Breast Cancer Radiation

Also called radiotherapy, radiation treatment directs high-energy x-rays at the cancer cells to kill them or to keep them from growing. Your treatment plan may include radiation therapy after surgery in order to kill any remaining cancer cells in the breast, chest wall or lymph nodes.

Women who undergo lumpectomy almost always need radiotherapy, too. Women who undergo mastectomy may also need radiotherapy, especially if their cancer involves lymph nodes or is larger in size (>5 cm).

Radiotherapy for breast cancer may involve:

  • External Beam Radiation Therapy (EBRT): A machine outside the body delivers radiation to the entire breast with an extra dose or boost given to the tumor site. This is commonly given after a lumpectomy.
  • Brachytherapy: A form of internal radiation therapy, this treatment places tiny radioactive wires, catheters or seeds within the body, in or near the tumor site.

Radiotherapy following Lumpectomy

  • Whole Breast Irradiation: Usually all of the breast tissue is targeted with radiation. At Roswell Park, we use a shorter, 3-week radiation course instead of the traditional / standard 5 to 6 weeks. Short-course or hypofractionated whole breast irradiation provides a slightly higher dose of radiation per treatment, but with fewer treatments. This approach offers outcomes equal to standard radiation, while patients have the convenience of fewer visits.
  • Accelerated Partial Breast Irradiation: This therapy delivers radiation only to the lumpectomy site, the most common place for breast cancer to recur. Roswell Park provides partial breast irradiation in various ways, including EBRT and brachytherapy. This approach is appropriate for some women with early-stage breast cancer (small tumors and confirmation of no evidence of cancer in the lymph nodes) and low-risk features.
  • Tumor Bed Boost: This is another form of treatment targeting the lumpectomy site, providing additional radiation at the most common site of recurrence within the breast itself. It is given over 1 to 1.5 weeks after completion of whole breast irradiation.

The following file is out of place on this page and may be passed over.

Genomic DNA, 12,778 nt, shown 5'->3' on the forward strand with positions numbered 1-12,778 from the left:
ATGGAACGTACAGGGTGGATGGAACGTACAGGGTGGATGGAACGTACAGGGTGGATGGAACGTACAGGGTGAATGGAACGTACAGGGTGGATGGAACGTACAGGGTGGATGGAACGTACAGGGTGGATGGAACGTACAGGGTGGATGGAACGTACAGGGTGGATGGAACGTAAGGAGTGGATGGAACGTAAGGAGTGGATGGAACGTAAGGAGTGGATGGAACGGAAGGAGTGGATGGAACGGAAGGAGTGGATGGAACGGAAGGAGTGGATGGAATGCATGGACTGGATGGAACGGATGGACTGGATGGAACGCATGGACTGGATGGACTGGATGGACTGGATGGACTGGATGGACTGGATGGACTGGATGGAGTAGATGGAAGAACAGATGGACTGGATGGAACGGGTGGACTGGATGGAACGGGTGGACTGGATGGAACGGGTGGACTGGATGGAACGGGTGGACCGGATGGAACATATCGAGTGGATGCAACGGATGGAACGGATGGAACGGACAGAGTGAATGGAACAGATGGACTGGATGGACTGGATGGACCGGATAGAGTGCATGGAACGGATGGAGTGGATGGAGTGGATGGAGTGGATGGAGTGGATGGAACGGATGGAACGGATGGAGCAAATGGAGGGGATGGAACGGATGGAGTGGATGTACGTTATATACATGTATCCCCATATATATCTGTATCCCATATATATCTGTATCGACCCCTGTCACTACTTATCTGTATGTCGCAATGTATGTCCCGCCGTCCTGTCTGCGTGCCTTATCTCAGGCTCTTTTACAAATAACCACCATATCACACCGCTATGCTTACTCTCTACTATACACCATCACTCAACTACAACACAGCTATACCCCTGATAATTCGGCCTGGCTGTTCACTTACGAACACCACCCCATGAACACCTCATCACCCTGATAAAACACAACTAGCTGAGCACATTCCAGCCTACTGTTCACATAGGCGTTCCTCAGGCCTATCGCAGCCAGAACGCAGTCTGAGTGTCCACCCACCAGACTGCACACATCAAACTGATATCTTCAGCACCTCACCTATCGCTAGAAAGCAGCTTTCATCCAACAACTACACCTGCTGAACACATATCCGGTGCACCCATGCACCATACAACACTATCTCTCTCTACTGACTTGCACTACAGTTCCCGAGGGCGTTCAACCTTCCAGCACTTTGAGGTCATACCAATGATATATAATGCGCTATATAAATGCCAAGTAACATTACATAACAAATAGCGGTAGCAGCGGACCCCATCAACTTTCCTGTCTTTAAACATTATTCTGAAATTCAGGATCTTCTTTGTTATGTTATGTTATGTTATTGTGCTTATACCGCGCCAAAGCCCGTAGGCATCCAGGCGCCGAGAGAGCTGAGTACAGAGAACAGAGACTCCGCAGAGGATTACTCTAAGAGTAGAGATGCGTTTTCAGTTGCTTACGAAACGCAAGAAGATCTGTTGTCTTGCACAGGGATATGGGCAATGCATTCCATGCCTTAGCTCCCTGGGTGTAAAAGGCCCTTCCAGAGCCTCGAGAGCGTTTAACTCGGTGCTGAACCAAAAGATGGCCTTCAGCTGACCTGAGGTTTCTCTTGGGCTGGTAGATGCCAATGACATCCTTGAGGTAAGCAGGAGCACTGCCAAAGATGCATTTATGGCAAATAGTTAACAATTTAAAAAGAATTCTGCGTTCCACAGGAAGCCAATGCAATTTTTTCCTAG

Radiotherapy following Mastectomy

  • Post-Mastectomy Radiation Therapy (PMRT): Following a mastectomy, some women are at risk for microscopic amounts of residual cancer left behind. These cells can be in the chest wall, the area where lymph nodes were removed, or other at-risk lymph nodes not removed during surgery. For patients at high risk for recurrence—those with large tumors, cancer in multiple lymph nodes, or other risk factors — radiation to the chest wall or reconstructed breast, plus the at-risk lymph node areas, is recommended. This treatment typically lasts 5 to 6 weeks.

Radiation Treatment Techniques to Reduce Side Effects

  • Respiratory Gating: This technique, also called Deep Inspiration Breath Hold (DIBH), is used to reduce the risk of injury to the heart when radiation is being delivered to the left breast. When patients take a deep breath, the lungs are filled with air and this pushes the heart away from the breast when radiation is being delivered. Once they exhale, the machine automatically shuts off the radiation. A patient only has to hold their breath for 10 to 15 seconds at a time, and treatment is usually completed in a few breaths. The volume and depth of inspiration is practiced during the treatment planning session, and adjusted to each patient’s ability.
  • Prone Positioning: Patients are treated lying on their stomach (instead of on their back like most radiation treatments). Radiation is directed at the affected breast, which hangs through an opening in the table. The unaffected breast does not hang through the table and is gently pulled to the side. This approach allows the breast to be targeted with reduced exposure to nearby organs, such as the lungs and the heart.
  • Electronic Compensation: During treatment planning, your physician works with a member of the Radiation team, called a Medical Dosimetrist, who uses a computer program to create a customized radiation dose plan. Some areas of the breast or chest wall may receive more or less radiation due to the uneven shape of the breast or chest wall. Electronic compensation accounts for the unique shape of an individual patient and the area(s) being radiated. This results in a more even dose distribution, and minimizes so-called hot-spots or cold-spots within the radiation field.